Less Than One: Selected Essays, By Joseph Brodsky

A Soviet story in which Dickens counts for more than Stalin
Click to follow
The Independent Culture

This collection begins with Brodsky's memories of growing up in the Soviet Union and progresses through his love of literature (which he attributes to his homeland where, for a people desperate to escape the harsh realities of life in a totalitarian system, "Dickens was more real than Stalin or Beria"), to his veneration for certain poets, such as Anna Akhmatova and W H Auden.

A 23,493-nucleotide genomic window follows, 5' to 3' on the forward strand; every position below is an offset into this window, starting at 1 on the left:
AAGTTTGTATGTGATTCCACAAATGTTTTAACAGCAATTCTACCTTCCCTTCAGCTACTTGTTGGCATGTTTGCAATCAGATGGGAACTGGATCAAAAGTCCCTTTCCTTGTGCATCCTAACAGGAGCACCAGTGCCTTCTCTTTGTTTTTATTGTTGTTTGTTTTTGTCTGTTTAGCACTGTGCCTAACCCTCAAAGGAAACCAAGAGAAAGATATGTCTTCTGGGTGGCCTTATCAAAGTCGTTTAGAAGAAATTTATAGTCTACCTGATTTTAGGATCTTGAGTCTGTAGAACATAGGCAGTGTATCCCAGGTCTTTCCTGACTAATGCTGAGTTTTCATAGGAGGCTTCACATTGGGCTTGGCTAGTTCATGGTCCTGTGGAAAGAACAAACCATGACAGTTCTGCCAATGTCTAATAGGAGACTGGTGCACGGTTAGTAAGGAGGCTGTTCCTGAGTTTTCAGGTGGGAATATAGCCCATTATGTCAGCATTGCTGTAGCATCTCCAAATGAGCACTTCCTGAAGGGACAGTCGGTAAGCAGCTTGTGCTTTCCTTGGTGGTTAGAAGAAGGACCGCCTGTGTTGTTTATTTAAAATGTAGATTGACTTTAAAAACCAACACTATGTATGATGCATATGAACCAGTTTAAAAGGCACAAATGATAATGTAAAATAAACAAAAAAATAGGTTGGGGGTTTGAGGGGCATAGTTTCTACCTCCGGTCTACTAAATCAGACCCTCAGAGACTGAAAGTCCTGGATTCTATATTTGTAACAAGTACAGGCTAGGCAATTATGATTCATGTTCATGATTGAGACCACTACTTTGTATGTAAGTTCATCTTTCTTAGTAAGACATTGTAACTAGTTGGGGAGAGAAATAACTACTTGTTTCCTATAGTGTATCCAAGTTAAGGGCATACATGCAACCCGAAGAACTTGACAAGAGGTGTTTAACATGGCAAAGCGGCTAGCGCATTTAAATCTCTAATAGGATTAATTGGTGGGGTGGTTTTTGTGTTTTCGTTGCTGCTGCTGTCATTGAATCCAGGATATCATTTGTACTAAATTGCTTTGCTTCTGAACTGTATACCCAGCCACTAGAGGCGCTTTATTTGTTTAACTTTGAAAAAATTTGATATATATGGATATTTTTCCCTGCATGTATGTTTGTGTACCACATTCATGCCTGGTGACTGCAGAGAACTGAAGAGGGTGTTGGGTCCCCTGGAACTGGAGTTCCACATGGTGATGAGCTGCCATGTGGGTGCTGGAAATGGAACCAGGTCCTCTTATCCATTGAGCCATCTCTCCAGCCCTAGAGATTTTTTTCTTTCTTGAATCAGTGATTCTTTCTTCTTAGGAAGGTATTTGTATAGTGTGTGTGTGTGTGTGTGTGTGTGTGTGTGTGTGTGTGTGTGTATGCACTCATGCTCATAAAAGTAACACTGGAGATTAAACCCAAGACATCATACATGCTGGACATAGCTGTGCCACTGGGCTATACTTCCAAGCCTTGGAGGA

Literature is political for him, as is living: his essay "On Tyranny" shows how his upbringing is never far from his mind. The loss of individuality is a loss prevented by art, by poetry, and when Brodsky writes about St Petersburg in particular, his own poetic gifts come to the fore.